I watched all five CNN Presidential Townhalls last night, here are seven takeaways

Last night, CNN televised five presidential town halls featuring Democratic candidates, Amy Klobuchar, Elizabeth Warren, Bernie Sanders, Kamala Harris, and Pete Buttigieg.

I watched them all, here are seven takeaways:

Amy Klobuchar is substance over style. She needs more style: Senator Klobuchar is an intelligent computer. Unfortunately, the data from that computer is being printed out on an old dot matrix printer. It whirls along, line by line, producing a serviceable product but it sells itself short because it can’t produce details in it’s explanations or an emphasis on which ideas are more important than others. This primary is not going to be won by a calmly read list of moderate talking points. It’s going to take the right personality to light a fire inside of the voters.

Elizabeth Warren’s Jiu-Jitsu on Donald Trump Impeachment: The Senator from Massachusetts doubled down on her call to begin impeachment proceedings against Donald Trump based on the findings of the Mueller report. When Anderson Cooper asked her this question, she deflected the attention to her colleagues in Congress, forcing them to answer the same question. She’s not going to be the one explaining why they should try to impeach Trump, it’s going to be her opponents explaining why they shouldn’t.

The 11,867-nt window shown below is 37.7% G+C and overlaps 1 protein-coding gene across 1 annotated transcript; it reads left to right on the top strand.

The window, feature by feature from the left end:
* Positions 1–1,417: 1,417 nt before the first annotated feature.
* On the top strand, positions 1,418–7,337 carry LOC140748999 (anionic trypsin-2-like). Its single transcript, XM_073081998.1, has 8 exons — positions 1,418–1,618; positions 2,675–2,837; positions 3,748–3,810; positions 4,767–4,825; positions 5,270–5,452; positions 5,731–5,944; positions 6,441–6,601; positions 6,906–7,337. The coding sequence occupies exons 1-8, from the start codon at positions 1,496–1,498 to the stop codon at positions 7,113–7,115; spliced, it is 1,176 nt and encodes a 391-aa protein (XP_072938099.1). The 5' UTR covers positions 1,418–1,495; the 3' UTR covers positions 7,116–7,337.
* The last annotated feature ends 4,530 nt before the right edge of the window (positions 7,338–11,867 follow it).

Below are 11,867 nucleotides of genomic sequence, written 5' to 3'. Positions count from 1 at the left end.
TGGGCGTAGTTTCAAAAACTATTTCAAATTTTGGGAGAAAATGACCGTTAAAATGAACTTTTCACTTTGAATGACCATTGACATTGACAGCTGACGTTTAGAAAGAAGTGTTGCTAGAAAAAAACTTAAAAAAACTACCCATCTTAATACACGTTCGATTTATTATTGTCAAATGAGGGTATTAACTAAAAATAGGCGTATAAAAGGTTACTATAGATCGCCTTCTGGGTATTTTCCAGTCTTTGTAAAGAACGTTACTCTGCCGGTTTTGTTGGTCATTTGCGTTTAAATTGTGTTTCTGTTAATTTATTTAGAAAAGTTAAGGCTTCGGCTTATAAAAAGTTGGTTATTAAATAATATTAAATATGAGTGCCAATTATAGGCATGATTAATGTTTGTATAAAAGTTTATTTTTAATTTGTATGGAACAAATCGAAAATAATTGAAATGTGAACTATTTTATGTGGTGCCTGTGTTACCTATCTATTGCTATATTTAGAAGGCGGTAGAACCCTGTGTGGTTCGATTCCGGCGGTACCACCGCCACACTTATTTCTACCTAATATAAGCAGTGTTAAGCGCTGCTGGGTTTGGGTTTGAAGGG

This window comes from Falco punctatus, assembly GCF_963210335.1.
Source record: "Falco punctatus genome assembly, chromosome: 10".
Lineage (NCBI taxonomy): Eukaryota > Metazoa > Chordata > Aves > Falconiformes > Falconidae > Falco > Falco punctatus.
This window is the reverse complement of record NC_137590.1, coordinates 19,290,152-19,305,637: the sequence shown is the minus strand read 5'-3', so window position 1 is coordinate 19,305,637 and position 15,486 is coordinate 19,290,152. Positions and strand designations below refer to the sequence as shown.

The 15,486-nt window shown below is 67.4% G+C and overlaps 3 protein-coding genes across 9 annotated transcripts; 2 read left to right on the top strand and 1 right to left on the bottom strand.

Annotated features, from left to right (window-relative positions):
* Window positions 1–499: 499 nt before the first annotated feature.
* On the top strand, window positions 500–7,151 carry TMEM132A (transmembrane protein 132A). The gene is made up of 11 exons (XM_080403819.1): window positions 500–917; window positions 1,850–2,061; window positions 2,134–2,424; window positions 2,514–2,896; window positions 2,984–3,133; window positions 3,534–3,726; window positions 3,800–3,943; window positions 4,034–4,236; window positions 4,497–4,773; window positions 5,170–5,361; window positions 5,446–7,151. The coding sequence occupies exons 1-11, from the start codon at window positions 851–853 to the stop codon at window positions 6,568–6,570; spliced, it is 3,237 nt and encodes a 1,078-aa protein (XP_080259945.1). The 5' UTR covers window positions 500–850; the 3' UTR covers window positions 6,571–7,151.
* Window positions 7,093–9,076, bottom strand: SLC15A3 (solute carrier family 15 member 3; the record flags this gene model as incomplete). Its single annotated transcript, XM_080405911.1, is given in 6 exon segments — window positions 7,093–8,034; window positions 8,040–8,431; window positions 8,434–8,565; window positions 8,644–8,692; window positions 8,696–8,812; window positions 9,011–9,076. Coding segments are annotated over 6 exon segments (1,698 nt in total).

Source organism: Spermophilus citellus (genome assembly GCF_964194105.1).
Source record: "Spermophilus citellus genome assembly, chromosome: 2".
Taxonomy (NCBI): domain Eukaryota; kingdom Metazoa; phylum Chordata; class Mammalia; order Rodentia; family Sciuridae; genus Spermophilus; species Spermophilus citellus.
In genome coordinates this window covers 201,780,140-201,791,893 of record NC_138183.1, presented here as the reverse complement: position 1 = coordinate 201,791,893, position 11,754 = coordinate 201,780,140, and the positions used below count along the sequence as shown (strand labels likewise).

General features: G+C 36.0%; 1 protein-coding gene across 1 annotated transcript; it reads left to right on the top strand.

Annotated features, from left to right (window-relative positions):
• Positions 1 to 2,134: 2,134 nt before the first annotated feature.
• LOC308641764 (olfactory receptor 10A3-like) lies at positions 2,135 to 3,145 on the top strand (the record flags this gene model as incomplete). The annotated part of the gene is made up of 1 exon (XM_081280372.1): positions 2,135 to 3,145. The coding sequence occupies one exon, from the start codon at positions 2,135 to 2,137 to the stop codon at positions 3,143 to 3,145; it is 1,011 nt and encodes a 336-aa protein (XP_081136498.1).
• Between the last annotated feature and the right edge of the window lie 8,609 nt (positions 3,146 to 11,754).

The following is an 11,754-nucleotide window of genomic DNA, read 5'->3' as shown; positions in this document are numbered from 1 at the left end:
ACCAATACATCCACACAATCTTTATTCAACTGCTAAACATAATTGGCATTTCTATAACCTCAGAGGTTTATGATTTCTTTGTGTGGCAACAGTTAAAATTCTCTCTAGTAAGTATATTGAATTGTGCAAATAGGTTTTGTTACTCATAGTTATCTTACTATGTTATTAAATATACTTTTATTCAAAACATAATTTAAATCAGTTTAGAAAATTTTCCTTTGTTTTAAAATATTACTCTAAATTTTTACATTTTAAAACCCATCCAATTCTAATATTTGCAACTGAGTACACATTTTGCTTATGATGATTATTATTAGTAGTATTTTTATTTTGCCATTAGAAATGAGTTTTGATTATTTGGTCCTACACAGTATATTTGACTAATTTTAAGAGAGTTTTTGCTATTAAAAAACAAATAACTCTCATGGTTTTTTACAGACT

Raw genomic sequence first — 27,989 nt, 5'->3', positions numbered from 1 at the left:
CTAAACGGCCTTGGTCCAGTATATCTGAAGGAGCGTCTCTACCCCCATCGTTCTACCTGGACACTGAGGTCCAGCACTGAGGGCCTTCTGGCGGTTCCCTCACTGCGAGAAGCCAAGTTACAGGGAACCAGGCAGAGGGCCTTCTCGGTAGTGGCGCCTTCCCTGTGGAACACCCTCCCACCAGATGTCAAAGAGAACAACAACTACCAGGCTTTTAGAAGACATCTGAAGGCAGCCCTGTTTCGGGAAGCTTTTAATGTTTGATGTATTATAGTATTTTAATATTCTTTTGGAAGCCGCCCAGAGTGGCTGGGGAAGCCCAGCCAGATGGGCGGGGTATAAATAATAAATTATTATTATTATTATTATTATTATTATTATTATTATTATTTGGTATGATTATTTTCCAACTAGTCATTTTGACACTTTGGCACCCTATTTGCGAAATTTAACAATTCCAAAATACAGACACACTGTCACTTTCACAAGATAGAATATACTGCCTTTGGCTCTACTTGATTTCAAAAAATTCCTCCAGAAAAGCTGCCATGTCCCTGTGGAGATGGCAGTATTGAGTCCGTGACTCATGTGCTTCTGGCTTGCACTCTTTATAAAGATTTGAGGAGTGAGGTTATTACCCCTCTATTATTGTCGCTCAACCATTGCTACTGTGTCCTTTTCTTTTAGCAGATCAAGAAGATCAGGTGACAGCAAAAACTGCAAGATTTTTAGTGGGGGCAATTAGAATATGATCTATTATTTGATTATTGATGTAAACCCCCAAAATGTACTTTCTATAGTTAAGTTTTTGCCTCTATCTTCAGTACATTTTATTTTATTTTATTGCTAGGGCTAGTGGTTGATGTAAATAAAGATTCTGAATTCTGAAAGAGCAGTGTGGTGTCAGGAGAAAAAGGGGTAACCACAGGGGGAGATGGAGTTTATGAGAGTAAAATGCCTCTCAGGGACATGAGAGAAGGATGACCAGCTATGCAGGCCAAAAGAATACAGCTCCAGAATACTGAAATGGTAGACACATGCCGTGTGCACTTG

Bernie has to define “Democratic Socialism”… again”: The current front-runner faced a question he’s had to answer many times, this time from a student who described her family’s experience fleeing the Soviet Union. What exactly does he stand for? Bernie’s explanation is strong, but people still aren’t exactly sure what a Democratic Socialist is. This is a messaging problem. If Democratic primary voters are still asking what it means, then what are general election voters going to do?

Kamala Harris is best when she is on her script:: The California Senator had her strongest moments when she was asked a question that she was prepared for, such as supporting the Green New Deal and her fight for LGBTQ rights while serving as Attorney General. The challenge was when she had to go off script and that occured a few times during the hour long town hall. Harris was caught offguard and “looked forward to having that conversation” or “studying” the issue.

Mayor Pete Buttigieg must translate local solutions into national solutions: “Don’t defend a system that is letting you down”, Mayor Pete was Mayor Pete. There were calculated, balanced answers but he was challenged for the lack of policy points on his website (Professionals will actually tell you that is not an accident, a planned rollout of a platform often works best) and how his experience as Mayor of South Bend would translate into success as President.

Student loan debt to the front of the political conversation: The audience consisted of college students and each candidate was asked about the debt being incurred by many of them for a college education. This issue isn’t going away, and the candidates can earn votes by voicing pragmatic solutions. It might be the key to unlocking the youth vote in 2020.

If I had to rank them: No one’s campaign took a serious step forward or suffered a setback last night but if you made me rank the candidates, this is how it would look.

1. Bernie
2. Warren
3. Buttigieg
4. Harris
5. Klobuchar

Photo: CNN.com

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